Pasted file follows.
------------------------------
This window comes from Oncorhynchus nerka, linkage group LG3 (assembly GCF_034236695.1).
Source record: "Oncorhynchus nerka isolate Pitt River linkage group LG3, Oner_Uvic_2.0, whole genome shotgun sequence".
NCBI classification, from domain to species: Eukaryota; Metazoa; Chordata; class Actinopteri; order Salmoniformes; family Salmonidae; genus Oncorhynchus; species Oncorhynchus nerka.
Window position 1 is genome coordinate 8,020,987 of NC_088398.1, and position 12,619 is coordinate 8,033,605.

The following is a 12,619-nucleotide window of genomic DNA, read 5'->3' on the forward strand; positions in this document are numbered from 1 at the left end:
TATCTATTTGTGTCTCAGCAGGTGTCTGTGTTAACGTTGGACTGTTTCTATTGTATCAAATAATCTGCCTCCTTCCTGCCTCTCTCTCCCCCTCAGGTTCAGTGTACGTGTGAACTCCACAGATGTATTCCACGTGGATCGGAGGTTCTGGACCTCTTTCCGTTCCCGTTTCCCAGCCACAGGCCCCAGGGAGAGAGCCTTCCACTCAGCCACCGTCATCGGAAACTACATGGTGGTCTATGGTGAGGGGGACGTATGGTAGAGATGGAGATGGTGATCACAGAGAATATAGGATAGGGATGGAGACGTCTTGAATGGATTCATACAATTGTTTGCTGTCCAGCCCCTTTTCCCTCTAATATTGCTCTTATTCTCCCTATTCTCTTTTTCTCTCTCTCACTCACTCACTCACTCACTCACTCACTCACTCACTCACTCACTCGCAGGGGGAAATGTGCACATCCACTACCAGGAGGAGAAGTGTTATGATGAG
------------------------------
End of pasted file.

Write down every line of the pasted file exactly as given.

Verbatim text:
This window comes from Oncorhynchus nerka, linkage group LG3 (assembly GCF_034236695.1).
Source record: "Oncorhynchus nerka isolate Pitt River linkage group LG3, Oner_Uvic_2.0, whole genome shotgun sequence".
NCBI classification, from domain to species: Eukaryota; Metazoa; Chordata; class Actinopteri; order Salmoniformes; family Salmonidae; genus Oncorhynchus; species Oncorhynchus nerka.
Window position 1 is genome coordinate 8,020,987 of NC_088398.1, and position 12,619 is coordinate 8,033,605.

The following is a 12,619-nucleotide window of genomic DNA, read 5'->3' on the forward strand; positions in this document are numbered from 1 at the left end:
TATCTATTTGTGTCTCAGCAGGTGTCTGTGTTAACGTTGGACTGTTTCTATTGTATCAAATAATCTGCCTCCTTCCTGCCTCTCTCTCCCCCTCAGGTTCAGTGTACGTGTGAACTCCACAGATGTATTCCACGTGGATCGGAGGTTCTGGACCTCTTTCCGTTCCCGTTTCCCAGCCACAGGCCCCAGGGAGAGAGCCTTCCACTCAGCCACCGTCATCGGAAACTACATGGTGGTCTATGGTGAGGGGGACGTATGGTAGAGATGGAGATGGTGATCACAGAGAATATAGGATAGGGATGGAGACGTCTTGAATGGATTCATACAATTGTTTGCTGTCCAGCCCCTTTTCCCTCTAATATTGCTCTTATTCTCCCTATTCTCTTTTTCTCTCTCTCACTCACTCACTCACTCACTCACTCACTCACTCACTCACTCACTCGCAGGGGGAAATGTGCACATCCACTACCAGGAGGAGAAGTGTTATGATGAG